ELIZABETH PIPER and KYLIE MACLELLAN
EX-FINANCE minister Rishi Sunak, the favourite to become Britain’s next prime minister, kicked off his campaign promising “honesty”, in an increasingly testy and divisive battle to succeed Boris Johnson.
An initial 11 candidates put their names forward to become the leader of the governing Conservative Party and Britain’s next premier after Johnson was forced to say he would step down when support drained from him over a series of scandals.
Only those who get nominations from 20 of their 358 Conservative colleagues in parliament on Tuesday will go forward to the first vote on Wednesday. The field will then be quickly whittled down to a final two, with Conservative Party members making the final decision.
Transport minister Grant Shapps became the first to end his bid, throwing his support behind Sunak, whose resignation helped provoke the revolt by ministers and Conservative lawmakers that forced Johnson to say he would resign last week.
The new leader faces a busy in-tray as well as falling opinion poll support.
Britain’s economy is facing rocketing inflation, high debt, and low growth, with people coping with the tightest squeeze on their finances in decades, all set against a backdrop of an energy crunch exacerbated by the war in Ukraine which has sent fuel prices soaring.
As the contest heated up, rival campaigns stepped up private criticism of each other and pointed to either financial or other questions hanging over their opponents.
With most candidates saying they would cut taxes if they win, Sunak, the current bookmakers’ favourite, has sought to portray himself as the serious candidate, promising “grown-up” honesty “not fairy tales”.
“It is not credible to promise lots more spending and lower taxes,” said Sunak,
As finance minister, Sunak set Britain on course to have its biggest tax burden since the 1950s, and the other prime ministerial hopefuls have turned their fire on him on tax, with most saying they would oversee cuts immediately.
Sunak said he did not want to distance himself from the fiscal decisions he made during the COVID-19 pandemic.
“Whilst that may be politically inconvenient for me, it is also the truth. As is the fact that once we’ve gripped inflation, I will get the tax burden down,” he said. “It is a question of when, not if.”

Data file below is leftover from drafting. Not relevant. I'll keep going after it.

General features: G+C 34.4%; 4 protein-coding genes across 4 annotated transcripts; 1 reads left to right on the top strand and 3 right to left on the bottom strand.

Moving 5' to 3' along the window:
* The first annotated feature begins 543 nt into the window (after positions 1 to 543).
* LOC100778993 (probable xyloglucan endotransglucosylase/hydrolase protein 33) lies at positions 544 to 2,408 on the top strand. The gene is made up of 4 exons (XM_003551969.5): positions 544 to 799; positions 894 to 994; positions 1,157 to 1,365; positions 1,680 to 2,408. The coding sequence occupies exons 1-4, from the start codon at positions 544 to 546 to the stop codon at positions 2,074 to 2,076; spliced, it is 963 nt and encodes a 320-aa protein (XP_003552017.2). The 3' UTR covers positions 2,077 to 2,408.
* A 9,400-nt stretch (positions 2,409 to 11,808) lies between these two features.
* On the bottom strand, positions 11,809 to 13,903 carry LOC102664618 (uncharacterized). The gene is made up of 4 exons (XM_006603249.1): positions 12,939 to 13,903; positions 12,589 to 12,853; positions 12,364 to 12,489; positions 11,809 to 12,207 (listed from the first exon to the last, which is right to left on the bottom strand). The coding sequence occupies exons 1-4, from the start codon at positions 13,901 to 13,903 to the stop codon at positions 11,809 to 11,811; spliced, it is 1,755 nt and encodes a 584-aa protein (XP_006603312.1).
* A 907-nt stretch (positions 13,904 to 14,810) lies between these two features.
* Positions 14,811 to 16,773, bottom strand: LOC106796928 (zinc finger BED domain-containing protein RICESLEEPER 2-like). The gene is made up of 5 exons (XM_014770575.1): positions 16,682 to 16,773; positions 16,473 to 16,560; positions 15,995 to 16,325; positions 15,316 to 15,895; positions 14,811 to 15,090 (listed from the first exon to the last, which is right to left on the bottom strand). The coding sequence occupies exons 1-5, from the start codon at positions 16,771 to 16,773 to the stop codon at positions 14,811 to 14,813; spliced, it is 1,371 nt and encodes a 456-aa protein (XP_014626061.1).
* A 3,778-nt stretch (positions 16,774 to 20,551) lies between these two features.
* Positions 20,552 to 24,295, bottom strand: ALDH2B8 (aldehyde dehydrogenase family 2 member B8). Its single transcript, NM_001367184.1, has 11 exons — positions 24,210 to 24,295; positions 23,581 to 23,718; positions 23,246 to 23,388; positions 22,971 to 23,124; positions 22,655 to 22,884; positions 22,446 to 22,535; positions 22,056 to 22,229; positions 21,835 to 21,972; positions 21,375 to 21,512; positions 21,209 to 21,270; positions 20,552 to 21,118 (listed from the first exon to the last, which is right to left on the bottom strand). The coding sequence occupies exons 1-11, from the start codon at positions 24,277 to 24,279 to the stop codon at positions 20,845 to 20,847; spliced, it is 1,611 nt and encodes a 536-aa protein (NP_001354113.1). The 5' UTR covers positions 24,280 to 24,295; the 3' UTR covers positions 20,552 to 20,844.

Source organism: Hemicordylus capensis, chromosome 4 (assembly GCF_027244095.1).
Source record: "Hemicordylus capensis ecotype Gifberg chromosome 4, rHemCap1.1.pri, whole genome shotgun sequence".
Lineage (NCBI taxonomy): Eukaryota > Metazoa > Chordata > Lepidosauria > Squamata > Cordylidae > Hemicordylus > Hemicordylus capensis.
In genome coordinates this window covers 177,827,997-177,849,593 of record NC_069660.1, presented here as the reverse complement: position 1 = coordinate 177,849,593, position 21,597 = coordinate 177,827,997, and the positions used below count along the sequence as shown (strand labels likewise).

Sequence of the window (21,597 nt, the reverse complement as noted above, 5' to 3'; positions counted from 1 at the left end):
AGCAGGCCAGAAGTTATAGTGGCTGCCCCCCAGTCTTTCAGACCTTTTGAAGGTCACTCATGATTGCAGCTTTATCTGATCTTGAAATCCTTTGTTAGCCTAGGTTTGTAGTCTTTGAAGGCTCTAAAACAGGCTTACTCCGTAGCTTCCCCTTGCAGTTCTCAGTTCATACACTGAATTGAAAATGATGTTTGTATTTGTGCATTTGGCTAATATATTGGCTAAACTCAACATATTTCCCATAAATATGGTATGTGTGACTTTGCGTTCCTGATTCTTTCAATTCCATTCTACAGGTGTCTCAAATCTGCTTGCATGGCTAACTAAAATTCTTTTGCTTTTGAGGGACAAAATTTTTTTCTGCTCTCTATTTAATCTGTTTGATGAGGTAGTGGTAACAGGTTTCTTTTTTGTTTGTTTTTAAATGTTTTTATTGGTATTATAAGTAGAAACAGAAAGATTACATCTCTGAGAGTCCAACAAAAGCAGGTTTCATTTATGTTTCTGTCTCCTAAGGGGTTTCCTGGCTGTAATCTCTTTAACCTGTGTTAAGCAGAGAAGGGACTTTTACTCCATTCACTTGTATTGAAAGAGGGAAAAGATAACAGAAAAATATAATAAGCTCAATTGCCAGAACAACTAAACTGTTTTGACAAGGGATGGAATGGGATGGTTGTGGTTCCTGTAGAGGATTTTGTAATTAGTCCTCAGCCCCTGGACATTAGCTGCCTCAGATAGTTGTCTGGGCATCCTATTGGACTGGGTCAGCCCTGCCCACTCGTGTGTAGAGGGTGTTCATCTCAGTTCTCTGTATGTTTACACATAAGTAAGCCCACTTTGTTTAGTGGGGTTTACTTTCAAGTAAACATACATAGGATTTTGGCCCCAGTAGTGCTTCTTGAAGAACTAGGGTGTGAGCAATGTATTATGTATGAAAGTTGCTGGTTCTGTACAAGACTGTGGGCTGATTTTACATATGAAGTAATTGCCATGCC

The former finance minister has the widest support among colleagues who have publicly expressed their views, including the backing of Deputy Prime Minister Dominic Raab.
“I know that Rishi has got what it takes,” Raab said, introducing Sunak at his campaign launch event.
Penny Mordaunt, a junior trade minister who is also heavily tipped, topped a poll of Conservative members on Monday and she too has tried to strike a more measured tone on tax, saying that while she would cut taxes: “I will pioneer sound money.”
“I am a small state, low tax conservative, but I also believe we need to use the levers of government to support jobs and livelihoods through difficult economic situations,” she wrote in the Daily Telegraph newspaper.
Among the others to launch their campaigns on Tuesday were Tom Tugendhat, the chair of the foreign affairs committee, and Kemi Badenoch, a former junior minister who is scooping up some support on the right-wing of the party.
Foreign Secretary Liz Truss was also hoping to challenge those at the top of the leader board and received the backing on Tuesday of two ministers closest to Johnson – Nadine Dorries and Jacob Rees-Mogg – who have both been critical of Sunak.
On Monday, the 1922 Committee of Conservative members of parliament agreed on the rules for the contest, saying the field will soon be whittled down with repeated votes in the next few weeks and the final two being presented to the party by July 21.
It said the winner, and Britain’s new prime minister, would be announced on September 5.
The main opposition Labour Party will put forward a motion of no confidence in the government on Tuesday to try to force Johnson out of office straightaway. The vote will be held on Wednesday and although some Conservatives have voiced concern at Johnson remaining as prime minister, they are very unlikely to support it.
The new leader will have to reverse evaporating support. A survey by Savanta ComRes on Monday put Labour at 43% compared with 28% for the Conservatives, its biggest poll lead since 2013.